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Sir Matthew Bourne's latest triumphant dance production The Midnight Bell is at Eden Court until Saturday – don't miss this special original show


By Margaret Chrystall

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What a tricky thing it is to find love, Sir Matthew Bourne’s stunning new dance production The Midnight Bell reminds you.

At Eden Court until its final performance here on Saturday night, it may well be the jewel in the crown of the series of big shows including musicals 9 To 5 and Chicago that the theatre’s CEO James Mackenzie-Blackman now ends up leaving us as his parting gift.

The Midnight Bell with Jenny (Bryony Harrison) and Bob (Paris Fitzpatrick). Picture: Johan Persson
The Midnight Bell with Jenny (Bryony Harrison) and Bob (Paris Fitzpatrick). Picture: Johan Persson

And, certainly, if you can drop into The Midnight Bell for an evening of inspired storytelling and world-class dancing from the New Adventures cast, do yourself a favour and book your seat to time travel back to 1930s London, courtesy of designer Lez Brotherston and the lighting and sound team.

The original score by Terry Davies takes you there too, and the intentionally slightly crackly sound wrapped around songs of the period, which literally puts words in the mouths of characters who lip synch to well-known popular songs such as The Man I Love by George and Ira Gershwin, The Nearness Of You by Hoagy Carmichael and Al Bowlly performing Irving Berlin’s Maybe It’s Because I Love You Too Much, among the chosen songs.

The clever stage set suggests a foggy street, a night-time version with lit windows, a lamppost, even the top of a telephone box. And we follow the lives of the 12 characters from The Midnight Bell pub itself to a dance hall, a cinema, a Lyons Corner House tea shop and a series of bedsits, as their stories play out.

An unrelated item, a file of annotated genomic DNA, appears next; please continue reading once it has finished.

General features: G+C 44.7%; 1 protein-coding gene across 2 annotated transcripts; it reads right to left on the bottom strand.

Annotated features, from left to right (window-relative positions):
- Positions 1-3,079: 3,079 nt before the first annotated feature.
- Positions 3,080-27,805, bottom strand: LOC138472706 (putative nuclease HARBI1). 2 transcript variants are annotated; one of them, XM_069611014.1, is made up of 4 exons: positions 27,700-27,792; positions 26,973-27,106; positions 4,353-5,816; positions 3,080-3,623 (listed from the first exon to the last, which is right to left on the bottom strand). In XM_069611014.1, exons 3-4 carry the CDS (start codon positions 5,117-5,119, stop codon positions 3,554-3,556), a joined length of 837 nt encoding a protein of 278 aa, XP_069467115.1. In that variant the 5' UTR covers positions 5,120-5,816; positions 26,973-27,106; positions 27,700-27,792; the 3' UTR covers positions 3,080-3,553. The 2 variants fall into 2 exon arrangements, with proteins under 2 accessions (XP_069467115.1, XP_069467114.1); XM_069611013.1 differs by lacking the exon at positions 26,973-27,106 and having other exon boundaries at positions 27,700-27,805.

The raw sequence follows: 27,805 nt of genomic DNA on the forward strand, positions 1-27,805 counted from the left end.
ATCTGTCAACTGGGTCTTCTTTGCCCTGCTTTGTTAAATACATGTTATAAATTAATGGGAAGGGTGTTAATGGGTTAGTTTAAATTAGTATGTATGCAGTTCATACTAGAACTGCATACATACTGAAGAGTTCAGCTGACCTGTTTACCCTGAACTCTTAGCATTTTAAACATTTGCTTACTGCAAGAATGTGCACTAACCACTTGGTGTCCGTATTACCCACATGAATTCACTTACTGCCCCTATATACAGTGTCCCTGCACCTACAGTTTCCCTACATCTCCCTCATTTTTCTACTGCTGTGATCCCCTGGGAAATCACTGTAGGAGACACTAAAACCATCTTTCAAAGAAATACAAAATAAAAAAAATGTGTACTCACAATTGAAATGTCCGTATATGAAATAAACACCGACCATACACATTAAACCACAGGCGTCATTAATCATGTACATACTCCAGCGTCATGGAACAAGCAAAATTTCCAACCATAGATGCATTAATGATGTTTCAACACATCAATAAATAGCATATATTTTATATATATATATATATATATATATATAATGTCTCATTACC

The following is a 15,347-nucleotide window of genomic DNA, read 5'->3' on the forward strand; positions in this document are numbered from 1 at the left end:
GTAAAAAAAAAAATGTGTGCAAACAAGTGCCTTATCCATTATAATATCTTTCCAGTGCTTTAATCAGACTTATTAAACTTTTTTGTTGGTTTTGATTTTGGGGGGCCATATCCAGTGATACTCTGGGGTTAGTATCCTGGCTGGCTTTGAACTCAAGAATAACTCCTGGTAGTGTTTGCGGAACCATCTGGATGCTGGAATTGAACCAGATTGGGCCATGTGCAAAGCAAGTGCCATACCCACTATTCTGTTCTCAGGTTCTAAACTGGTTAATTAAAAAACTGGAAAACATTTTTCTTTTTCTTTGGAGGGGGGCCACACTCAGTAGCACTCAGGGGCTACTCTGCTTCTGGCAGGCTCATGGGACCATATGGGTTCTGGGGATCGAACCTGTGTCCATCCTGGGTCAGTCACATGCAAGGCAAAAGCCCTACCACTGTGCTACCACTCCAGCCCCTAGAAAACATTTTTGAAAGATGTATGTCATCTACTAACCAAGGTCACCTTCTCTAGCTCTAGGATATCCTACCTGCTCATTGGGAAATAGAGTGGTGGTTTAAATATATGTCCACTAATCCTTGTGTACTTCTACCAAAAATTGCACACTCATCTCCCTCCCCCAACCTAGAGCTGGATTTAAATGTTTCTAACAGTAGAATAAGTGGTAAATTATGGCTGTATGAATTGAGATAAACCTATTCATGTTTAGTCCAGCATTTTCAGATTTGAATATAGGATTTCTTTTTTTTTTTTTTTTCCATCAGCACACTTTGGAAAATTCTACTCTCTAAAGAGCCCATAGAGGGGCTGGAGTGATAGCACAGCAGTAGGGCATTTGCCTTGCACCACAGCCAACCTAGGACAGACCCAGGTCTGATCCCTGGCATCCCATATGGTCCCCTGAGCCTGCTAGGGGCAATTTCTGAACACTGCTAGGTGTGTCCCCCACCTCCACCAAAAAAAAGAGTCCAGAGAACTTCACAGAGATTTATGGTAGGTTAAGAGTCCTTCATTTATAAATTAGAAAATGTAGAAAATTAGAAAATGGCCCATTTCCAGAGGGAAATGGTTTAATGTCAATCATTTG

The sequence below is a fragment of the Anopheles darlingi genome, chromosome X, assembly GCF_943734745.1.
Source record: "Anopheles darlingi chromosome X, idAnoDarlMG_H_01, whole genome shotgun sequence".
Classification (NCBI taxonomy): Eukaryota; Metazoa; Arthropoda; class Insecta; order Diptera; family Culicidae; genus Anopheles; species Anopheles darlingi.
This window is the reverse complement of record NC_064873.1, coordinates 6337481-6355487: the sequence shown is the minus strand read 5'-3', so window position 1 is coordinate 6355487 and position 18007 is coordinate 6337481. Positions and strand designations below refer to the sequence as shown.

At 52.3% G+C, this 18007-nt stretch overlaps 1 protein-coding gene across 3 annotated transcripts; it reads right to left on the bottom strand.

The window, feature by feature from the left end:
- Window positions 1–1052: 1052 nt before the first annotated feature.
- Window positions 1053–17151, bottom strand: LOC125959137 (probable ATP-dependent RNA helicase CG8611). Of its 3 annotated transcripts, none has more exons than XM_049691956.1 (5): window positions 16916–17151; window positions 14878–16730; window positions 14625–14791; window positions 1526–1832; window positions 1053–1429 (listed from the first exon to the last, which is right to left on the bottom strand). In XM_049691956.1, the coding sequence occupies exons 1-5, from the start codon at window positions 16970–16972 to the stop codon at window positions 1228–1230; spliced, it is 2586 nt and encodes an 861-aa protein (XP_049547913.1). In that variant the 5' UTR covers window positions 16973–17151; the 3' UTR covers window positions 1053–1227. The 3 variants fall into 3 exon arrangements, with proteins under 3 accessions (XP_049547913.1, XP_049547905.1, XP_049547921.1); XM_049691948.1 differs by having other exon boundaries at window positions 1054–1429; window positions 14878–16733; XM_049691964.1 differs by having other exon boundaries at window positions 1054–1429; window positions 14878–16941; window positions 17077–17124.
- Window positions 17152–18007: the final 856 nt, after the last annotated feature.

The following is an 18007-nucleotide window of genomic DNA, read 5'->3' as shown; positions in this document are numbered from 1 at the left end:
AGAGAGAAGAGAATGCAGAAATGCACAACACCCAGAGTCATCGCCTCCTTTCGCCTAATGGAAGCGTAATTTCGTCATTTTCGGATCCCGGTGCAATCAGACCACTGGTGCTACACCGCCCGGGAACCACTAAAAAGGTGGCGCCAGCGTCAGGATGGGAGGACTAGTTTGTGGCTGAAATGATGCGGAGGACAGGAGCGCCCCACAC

From the books of Patrick Hamilton, such as Two Thousand Streets Under The Sky, and The Midnight Bell, and his portrayal of the lives of ordinary people, Sir Matthew Bourne was inspired to take some of the characters and bring them to life onstage.

We first meet impulsive barman Bob with all the restless energy of a young man looking for love, his dance moves whirling and effervescent as he imagines dancing with a partner, Paris Fitzgerald lip-synching to a song from the era, Man And His Dream, “You always stir my imagination, Sometimes it borders on fantasy … Night, a soft guitar, A hidden lane, a moon, And here and there a star, For a man and his dream.”

We see the stars and also it’s hard not to smile as the young man takes his pillow as his partner and dances himself to sleep and his dreams.

The object of his affections is Jenny Maple, a beautiful blonde (Bryony Harrison) who needs money, not a starry-eyed young lover …

Without giving too much away, there are many aspects of love played out over the show’s two acts through all the well-drawn characters – the hunger of a lonely spinster, Miss Roach ((Michela Meazza) for affection, the cynical exploiting by cad Ernest Ralph Gorse (Glenn Graham) of people for what he can steal, the attempt by schizophrenic George Harvey Bone (Richard Winsor) to win beautiful out of work actress Netta Longdon (Daisy May Kemp).

But perhaps the most poignant and difficult relationship is the one Sir Matthew Bourne has created rather than adapted from Patrick Hamilton, between chorus boy Albert and new customer to the Midnight Bell, Frank ­– a man with a secret.

This is still a time when gay relationships risk everything, and the choreography for the two men is tentative, building to sensuous yet often explosive duets. Yet one of the tenderest moments of the whole piece comes in the second act with the slightest but most significant of touches between the two.

The Midnight Bell makes epic encounters of these slightly shabby lives, spotlit by neon and stars.

This is probably one of the best new shows we have seen at Eden Court. MC

The Midnight Bell is at Eden Court on Saturday (Nov 20) at 2.30pm and at 7.30pm. More info: https://eden-court.co.uk/event/matthew-bournes-the-midnight-bell

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